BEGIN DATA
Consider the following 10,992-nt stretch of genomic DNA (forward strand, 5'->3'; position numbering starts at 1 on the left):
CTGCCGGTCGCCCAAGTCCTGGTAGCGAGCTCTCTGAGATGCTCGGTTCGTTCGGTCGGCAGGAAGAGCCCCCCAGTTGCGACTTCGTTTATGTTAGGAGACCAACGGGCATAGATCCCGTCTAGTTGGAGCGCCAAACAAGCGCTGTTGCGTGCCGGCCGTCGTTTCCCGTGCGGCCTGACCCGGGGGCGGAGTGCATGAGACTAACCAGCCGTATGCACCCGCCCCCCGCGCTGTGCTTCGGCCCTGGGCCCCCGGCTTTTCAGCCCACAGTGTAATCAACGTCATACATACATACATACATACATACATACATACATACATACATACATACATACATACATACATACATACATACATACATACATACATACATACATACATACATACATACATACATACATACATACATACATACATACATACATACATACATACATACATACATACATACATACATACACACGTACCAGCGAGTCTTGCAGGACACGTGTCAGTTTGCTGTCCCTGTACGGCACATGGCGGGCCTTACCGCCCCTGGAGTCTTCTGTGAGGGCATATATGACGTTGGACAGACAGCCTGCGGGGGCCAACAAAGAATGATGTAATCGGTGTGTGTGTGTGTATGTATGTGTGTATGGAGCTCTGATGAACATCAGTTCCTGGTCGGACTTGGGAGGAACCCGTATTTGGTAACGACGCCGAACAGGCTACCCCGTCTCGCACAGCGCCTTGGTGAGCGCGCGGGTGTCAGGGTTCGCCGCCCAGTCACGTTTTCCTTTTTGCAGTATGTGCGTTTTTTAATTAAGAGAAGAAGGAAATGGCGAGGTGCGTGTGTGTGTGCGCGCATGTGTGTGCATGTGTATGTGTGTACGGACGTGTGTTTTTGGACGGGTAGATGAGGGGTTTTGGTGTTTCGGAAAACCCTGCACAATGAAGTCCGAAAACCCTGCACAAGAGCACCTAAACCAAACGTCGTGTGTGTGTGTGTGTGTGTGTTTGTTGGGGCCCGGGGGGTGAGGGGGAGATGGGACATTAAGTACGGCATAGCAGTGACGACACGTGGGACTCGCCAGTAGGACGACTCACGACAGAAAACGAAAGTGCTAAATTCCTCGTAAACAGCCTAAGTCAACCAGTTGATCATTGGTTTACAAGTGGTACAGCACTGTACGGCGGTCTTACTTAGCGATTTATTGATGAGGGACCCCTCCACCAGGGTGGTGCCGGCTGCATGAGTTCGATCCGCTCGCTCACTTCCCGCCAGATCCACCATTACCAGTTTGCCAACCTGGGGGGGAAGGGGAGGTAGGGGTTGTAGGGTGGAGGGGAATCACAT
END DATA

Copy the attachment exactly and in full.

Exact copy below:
Consider the following 10,992-nt stretch of genomic DNA (forward strand, 5'->3'; position numbering starts at 1 on the left):
CTGCCGGTCGCCCAAGTCCTGGTAGCGAGCTCTCTGAGATGCTCGGTTCGTTCGGTCGGCAGGAAGAGCCCCCCAGTTGCGACTTCGTTTATGTTAGGAGACCAACGGGCATAGATCCCGTCTAGTTGGAGCGCCAAACAAGCGCTGTTGCGTGCCGGCCGTCGTTTCCCGTGCGGCCTGACCCGGGGGCGGAGTGCATGAGACTAACCAGCCGTATGCACCCGCCCCCCGCGCTGTGCTTCGGCCCTGGGCCCCCGGCTTTTCAGCCCACAGTGTAATCAACGTCATACATACATACATACATACATACATACATACATACATACATACATACATACATACATACATACATACATACATACATACATACATACATACATACATACATACATACATACATACATACATACATACATACATACATACATACATACATACATACATACATACATACATACATACACACGTACCAGCGAGTCTTGCAGGACACGTGTCAGTTTGCTGTCCCTGTACGGCACATGGCGGGCCTTACCGCCCCTGGAGTCTTCTGTGAGGGCATATATGACGTTGGACAGACAGCCTGCGGGGGCCAACAAAGAATGATGTAATCGGTGTGTGTGTGTGTATGTATGTGTGTATGGAGCTCTGATGAACATCAGTTCCTGGTCGGACTTGGGAGGAACCCGTATTTGGTAACGACGCCGAACAGGCTACCCCGTCTCGCACAGCGCCTTGGTGAGCGCGCGGGTGTCAGGGTTCGCCGCCCAGTCACGTTTTCCTTTTTGCAGTATGTGCGTTTTTTAATTAAGAGAAGAAGGAAATGGCGAGGTGCGTGTGTGTGTGCGCGCATGTGTGTGCATGTGTATGTGTGTACGGACGTGTGTTTTTGGACGGGTAGATGAGGGGTTTTGGTGTTTCGGAAAACCCTGCACAATGAAGTCCGAAAACCCTGCACAAGAGCACCTAAACCAAACGTCGTGTGTGTGTGTGTGTGTGTGTTTGTTGGGGCCCGGGGGGTGAGGGGGAGATGGGACATTAAGTACGGCATAGCAGTGACGACACGTGGGACTCGCCAGTAGGACGACTCACGACAGAAAACGAAAGTGCTAAATTCCTCGTAAACAGCCTAAGTCAACCAGTTGATCATTGGTTTACAAGTGGTACAGCACTGTACGGCGGTCTTACTTAGCGATTTATTGATGAGGGACCCCTCCACCAGGGTGGTGCCGGCTGCATGAGTTCGATCCGCTCGCTCACTTCCCGCCAGATCCACCATTACCAGTTTGCCAACCTGGGGGGGAAGGGGAGGTAGGGGTTGTAGGGTGGAGGGGAATCACAT